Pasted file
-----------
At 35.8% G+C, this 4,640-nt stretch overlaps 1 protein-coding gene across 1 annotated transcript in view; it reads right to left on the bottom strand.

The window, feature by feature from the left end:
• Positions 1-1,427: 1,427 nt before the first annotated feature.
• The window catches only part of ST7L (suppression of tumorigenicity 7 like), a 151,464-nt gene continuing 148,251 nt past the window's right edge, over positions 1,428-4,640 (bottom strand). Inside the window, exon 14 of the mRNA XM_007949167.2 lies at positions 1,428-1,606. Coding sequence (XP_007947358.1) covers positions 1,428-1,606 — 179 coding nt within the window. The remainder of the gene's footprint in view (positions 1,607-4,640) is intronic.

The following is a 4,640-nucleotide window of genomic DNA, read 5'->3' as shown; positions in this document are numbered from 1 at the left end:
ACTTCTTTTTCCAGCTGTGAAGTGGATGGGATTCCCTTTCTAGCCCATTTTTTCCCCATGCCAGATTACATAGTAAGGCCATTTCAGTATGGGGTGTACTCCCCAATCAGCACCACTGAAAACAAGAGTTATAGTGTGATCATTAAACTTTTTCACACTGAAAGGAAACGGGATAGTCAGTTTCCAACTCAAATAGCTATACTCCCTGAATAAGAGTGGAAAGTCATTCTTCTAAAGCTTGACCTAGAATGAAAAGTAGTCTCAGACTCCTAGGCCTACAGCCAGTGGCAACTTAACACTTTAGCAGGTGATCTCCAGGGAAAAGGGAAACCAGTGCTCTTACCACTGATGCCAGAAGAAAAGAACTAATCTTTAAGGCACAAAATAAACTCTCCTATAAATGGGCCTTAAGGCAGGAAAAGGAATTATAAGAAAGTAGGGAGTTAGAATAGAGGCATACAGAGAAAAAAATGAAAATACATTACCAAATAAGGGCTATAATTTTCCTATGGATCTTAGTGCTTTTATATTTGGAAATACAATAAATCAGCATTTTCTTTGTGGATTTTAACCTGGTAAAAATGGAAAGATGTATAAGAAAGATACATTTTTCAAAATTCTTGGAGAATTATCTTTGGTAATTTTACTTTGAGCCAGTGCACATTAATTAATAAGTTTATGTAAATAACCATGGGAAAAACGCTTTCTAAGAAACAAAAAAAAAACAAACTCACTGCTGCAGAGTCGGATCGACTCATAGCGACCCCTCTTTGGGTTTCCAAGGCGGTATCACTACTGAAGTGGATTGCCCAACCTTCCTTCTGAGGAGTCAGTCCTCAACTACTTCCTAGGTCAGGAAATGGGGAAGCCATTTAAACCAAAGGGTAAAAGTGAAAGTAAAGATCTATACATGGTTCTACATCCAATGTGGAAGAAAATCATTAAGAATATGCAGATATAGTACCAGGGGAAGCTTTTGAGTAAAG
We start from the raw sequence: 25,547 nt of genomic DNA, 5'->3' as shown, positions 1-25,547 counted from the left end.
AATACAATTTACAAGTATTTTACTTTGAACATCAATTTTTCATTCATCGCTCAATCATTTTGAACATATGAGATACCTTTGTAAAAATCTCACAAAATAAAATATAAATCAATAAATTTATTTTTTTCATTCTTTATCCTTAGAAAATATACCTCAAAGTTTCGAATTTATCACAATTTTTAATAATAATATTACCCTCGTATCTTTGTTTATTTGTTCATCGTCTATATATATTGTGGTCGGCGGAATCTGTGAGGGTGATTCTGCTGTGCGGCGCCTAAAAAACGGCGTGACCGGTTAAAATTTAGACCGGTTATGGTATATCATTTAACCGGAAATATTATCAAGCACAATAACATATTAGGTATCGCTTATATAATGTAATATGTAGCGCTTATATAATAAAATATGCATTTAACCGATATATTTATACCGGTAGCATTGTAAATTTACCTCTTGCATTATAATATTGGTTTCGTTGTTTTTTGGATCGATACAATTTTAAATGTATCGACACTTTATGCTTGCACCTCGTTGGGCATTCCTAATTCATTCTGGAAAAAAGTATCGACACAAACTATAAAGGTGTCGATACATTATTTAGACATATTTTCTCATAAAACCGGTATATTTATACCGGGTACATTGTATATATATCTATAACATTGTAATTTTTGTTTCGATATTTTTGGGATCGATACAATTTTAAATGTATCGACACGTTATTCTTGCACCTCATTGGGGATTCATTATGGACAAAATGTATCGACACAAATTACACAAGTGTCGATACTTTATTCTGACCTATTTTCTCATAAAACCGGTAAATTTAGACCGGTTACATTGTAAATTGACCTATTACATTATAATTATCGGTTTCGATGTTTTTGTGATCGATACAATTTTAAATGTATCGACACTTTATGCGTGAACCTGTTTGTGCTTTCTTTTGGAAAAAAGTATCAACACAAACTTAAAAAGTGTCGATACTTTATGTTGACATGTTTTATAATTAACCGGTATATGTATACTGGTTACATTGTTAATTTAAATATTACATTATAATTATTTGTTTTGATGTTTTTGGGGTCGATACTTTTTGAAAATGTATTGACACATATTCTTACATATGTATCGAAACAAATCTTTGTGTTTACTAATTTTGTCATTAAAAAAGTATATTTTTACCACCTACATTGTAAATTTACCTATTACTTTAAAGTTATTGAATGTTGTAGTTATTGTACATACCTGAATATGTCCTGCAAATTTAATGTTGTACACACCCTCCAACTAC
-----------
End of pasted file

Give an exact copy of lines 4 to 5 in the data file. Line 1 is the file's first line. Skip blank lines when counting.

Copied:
• The window catches only part of ST7L (suppression of tumorigenicity 7 like), a 151,464-nt gene continuing 148,251 nt past the window's right edge, over positions 1,428-4,640 (bottom strand). Inside the window, exon 14 of the mRNA XM_007949167.2 lies at positions 1,428-1,606. Coding sequence (XP_007947358.1) covers positions 1,428-1,606 — 179 coding nt within the window. The remainder of the gene's footprint in view (positions 1,607-4,640) is intronic.

The following is a 4,640-nucleotide window of genomic DNA, read 5'->3' as shown; positions in this document are numbered from 1 at the left end: